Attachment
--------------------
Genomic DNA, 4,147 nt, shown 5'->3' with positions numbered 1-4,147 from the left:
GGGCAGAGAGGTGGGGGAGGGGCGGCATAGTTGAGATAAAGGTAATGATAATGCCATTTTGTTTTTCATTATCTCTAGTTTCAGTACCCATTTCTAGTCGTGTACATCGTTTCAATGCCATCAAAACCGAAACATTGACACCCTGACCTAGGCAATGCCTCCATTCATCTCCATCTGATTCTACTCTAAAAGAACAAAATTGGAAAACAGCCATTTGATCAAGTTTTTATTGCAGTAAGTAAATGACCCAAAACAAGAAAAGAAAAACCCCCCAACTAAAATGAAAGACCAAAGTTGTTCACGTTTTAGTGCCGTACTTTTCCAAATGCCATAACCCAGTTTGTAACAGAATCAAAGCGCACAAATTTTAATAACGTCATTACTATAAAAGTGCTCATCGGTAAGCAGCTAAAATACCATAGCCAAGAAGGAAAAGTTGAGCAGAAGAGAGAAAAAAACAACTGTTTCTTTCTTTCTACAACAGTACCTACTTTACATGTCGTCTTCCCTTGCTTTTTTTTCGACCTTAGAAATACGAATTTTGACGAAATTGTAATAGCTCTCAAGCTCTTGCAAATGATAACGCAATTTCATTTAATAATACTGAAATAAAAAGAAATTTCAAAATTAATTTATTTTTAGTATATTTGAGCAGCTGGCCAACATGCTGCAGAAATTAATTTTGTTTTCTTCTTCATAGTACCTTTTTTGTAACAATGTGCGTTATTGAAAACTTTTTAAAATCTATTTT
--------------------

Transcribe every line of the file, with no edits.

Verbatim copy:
Genomic DNA, 4,147 nt, shown 5'->3' with positions numbered 1-4,147 from the left:
GGGCAGAGAGGTGGGGGAGGGGCGGCATAGTTGAGATAAAGGTAATGATAATGCCATTTTGTTTTTCATTATCTCTAGTTTCAGTACCCATTTCTAGTCGTGTACATCGTTTCAATGCCATCAAAACCGAAACATTGACACCCTGACCTAGGCAATGCCTCCATTCATCTCCATCTGATTCTACTCTAAAAGAACAAAATTGGAAAACAGCCATTTGATCAAGTTTTTATTGCAGTAAGTAAATGACCCAAAACAAGAAAAGAAAAACCCCCCAACTAAAATGAAAGACCAAAGTTGTTCACGTTTTAGTGCCGTACTTTTCCAAATGCCATAACCCAGTTTGTAACAGAATCAAAGCGCACAAATTTTAATAACGTCATTACTATAAAAGTGCTCATCGGTAAGCAGCTAAAATACCATAGCCAAGAAGGAAAAGTTGAGCAGAAGAGAGAAAAAAACAACTGTTTCTTTCTTTCTACAACAGTACCTACTTTACATGTCGTCTTCCCTTGCTTTTTTTTCGACCTTAGAAATACGAATTTTGACGAAATTGTAATAGCTCTCAAGCTCTTGCAAATGATAACGCAATTTCATTTAATAATACTGAAATAAAAAGAAATTTCAAAATTAATTTATTTTTAGTATATTTGAGCAGCTGGCCAACATGCTGCAGAAATTAATTTTGTTTTCTTCTTCATAGTACCTTTTTTGTAACAATGTGCGTTATTGAAAACTTTTTAAAATCTATTTT